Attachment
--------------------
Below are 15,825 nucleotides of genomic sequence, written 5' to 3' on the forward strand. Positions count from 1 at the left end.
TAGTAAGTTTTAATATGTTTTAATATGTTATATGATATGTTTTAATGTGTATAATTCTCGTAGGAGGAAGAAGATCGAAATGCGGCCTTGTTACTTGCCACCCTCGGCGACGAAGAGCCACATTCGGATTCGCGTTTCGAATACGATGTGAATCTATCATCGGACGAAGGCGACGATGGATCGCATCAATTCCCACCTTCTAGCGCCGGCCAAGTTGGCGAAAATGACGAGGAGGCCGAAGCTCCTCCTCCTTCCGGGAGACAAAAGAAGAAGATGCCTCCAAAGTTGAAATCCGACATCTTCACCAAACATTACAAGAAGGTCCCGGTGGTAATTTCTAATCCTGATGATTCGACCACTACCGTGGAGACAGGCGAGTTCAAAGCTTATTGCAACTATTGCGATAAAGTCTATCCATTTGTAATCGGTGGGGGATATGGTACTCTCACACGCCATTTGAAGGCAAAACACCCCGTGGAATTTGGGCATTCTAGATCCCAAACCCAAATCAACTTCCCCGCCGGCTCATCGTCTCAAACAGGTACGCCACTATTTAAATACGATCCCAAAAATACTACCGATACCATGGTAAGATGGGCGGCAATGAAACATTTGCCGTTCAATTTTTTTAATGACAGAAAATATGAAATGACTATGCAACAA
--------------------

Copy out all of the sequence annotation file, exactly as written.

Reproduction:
Below are 15,825 nucleotides of genomic sequence, written 5' to 3' on the forward strand. Positions count from 1 at the left end.
TAGTAAGTTTTAATATGTTTTAATATGTTATATGATATGTTTTAATGTGTATAATTCTCGTAGGAGGAAGAAGATCGAAATGCGGCCTTGTTACTTGCCACCCTCGGCGACGAAGAGCCACATTCGGATTCGCGTTTCGAATACGATGTGAATCTATCATCGGACGAAGGCGACGATGGATCGCATCAATTCCCACCTTCTAGCGCCGGCCAAGTTGGCGAAAATGACGAGGAGGCCGAAGCTCCTCCTCCTTCCGGGAGACAAAAGAAGAAGATGCCTCCAAAGTTGAAATCCGACATCTTCACCAAACATTACAAGAAGGTCCCGGTGGTAATTTCTAATCCTGATGATTCGACCACTACCGTGGAGACAGGCGAGTTCAAAGCTTATTGCAACTATTGCGATAAAGTCTATCCATTTGTAATCGGTGGGGGATATGGTACTCTCACACGCCATTTGAAGGCAAAACACCCCGTGGAATTTGGGCATTCTAGATCCCAAACCCAAATCAACTTCCCCGCCGGCTCATCGTCTCAAACAGGTACGCCACTATTTAAATACGATCCCAAAAATACTACCGATACCATGGTAAGATGGGCGGCAATGAAACATTTGCCGTTCAATTTTTTTAATGACAGAAAATATGAAATGACTATGCAACAA